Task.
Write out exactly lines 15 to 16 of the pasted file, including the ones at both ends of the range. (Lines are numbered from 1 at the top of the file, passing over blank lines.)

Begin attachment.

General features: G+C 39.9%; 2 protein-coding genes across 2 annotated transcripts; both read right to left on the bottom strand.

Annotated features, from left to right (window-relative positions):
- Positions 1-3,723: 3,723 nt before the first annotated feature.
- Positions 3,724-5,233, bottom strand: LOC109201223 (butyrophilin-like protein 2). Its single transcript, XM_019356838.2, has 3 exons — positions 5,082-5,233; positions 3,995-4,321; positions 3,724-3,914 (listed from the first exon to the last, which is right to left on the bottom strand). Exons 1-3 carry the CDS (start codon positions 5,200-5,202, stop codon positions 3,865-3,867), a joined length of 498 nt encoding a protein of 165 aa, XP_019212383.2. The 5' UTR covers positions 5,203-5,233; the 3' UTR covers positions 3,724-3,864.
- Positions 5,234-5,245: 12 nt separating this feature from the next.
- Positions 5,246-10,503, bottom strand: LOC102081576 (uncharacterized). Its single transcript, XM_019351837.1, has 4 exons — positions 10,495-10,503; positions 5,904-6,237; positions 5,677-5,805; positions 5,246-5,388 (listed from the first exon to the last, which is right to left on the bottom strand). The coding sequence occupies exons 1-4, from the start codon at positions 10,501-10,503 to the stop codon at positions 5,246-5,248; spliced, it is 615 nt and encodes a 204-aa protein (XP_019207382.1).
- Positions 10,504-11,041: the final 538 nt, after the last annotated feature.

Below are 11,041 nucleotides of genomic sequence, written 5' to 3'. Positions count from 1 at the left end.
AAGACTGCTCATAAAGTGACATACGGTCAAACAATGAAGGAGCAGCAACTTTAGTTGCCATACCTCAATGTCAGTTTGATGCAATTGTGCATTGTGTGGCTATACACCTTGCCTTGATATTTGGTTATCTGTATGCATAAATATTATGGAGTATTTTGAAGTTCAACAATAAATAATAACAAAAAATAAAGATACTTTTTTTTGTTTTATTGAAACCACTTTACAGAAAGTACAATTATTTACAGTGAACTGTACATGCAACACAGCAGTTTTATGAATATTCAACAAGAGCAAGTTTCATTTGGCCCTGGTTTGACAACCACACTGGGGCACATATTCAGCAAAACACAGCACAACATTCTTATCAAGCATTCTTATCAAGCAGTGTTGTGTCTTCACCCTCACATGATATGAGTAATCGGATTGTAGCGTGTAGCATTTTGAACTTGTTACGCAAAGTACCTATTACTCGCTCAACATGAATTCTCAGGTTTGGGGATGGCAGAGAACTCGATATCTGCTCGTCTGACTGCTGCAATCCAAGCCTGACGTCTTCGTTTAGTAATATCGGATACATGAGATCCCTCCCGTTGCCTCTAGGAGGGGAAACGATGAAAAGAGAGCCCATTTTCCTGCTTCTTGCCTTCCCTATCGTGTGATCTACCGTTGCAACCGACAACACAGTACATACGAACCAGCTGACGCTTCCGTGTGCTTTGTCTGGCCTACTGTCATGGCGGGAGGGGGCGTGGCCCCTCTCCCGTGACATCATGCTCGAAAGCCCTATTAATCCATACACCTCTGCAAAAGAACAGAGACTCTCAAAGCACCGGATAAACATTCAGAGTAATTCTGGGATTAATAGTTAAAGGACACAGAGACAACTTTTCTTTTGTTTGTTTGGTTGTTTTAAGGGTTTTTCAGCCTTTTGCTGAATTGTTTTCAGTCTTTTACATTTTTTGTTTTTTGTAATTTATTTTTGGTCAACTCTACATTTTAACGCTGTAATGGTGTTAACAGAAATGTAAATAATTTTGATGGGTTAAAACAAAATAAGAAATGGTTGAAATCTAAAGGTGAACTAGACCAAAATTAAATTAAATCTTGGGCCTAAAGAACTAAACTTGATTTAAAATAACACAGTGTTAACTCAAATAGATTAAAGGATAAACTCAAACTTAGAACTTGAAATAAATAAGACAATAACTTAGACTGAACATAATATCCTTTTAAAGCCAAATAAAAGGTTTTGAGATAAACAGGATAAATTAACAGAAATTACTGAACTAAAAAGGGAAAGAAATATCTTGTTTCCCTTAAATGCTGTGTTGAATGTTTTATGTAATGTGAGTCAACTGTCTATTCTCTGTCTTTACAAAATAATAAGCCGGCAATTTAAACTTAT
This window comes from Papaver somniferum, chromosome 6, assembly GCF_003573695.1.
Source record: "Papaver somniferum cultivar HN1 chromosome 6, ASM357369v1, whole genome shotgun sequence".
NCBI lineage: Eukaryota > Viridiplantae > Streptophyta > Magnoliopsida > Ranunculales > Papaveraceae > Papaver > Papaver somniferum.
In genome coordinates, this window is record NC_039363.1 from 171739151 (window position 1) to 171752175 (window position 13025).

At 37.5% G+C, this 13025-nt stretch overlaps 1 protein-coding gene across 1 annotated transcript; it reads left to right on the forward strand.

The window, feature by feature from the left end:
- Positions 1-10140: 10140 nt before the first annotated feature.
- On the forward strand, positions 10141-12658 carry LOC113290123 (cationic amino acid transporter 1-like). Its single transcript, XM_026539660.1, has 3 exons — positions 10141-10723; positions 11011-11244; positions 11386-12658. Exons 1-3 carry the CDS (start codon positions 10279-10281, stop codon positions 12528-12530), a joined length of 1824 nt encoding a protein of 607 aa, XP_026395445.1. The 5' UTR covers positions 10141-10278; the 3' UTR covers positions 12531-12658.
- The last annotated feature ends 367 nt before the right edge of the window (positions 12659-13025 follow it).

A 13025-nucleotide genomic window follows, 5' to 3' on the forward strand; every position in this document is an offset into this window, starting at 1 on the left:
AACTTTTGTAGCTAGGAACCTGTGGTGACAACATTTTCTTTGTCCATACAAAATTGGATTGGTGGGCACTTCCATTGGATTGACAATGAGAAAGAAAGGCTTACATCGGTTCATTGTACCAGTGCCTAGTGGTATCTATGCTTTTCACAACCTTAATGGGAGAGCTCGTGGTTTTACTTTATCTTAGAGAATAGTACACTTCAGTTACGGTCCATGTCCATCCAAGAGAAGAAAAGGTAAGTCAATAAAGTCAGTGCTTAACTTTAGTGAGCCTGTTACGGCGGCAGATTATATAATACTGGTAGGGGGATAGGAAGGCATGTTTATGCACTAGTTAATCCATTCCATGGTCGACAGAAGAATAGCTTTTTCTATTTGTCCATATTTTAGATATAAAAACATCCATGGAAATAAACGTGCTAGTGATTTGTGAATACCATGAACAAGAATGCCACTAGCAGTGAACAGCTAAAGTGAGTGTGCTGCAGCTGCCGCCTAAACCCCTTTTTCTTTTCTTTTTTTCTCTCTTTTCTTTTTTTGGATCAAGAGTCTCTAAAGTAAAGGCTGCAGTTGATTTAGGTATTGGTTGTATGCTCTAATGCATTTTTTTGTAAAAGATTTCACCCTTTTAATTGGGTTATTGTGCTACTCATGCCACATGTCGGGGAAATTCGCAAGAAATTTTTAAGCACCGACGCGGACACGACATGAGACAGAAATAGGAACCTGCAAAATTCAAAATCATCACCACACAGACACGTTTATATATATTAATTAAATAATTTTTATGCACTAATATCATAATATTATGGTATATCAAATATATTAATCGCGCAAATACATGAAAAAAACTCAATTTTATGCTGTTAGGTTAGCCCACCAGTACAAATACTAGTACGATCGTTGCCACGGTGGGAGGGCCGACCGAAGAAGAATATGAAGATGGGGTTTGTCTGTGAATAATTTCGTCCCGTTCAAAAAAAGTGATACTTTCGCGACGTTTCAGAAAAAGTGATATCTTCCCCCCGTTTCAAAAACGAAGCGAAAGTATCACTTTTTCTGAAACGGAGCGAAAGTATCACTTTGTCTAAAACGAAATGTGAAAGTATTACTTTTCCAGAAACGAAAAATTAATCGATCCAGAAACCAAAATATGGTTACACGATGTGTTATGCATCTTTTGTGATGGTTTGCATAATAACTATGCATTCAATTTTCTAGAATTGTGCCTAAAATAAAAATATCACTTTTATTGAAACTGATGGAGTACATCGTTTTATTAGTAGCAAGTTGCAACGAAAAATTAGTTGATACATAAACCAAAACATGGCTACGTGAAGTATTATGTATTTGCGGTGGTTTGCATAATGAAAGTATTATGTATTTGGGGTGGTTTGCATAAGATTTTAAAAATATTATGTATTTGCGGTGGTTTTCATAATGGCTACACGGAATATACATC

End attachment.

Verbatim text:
The window, feature by feature from the left end:
- Positions 1-10140: 10140 nt before the first annotated feature.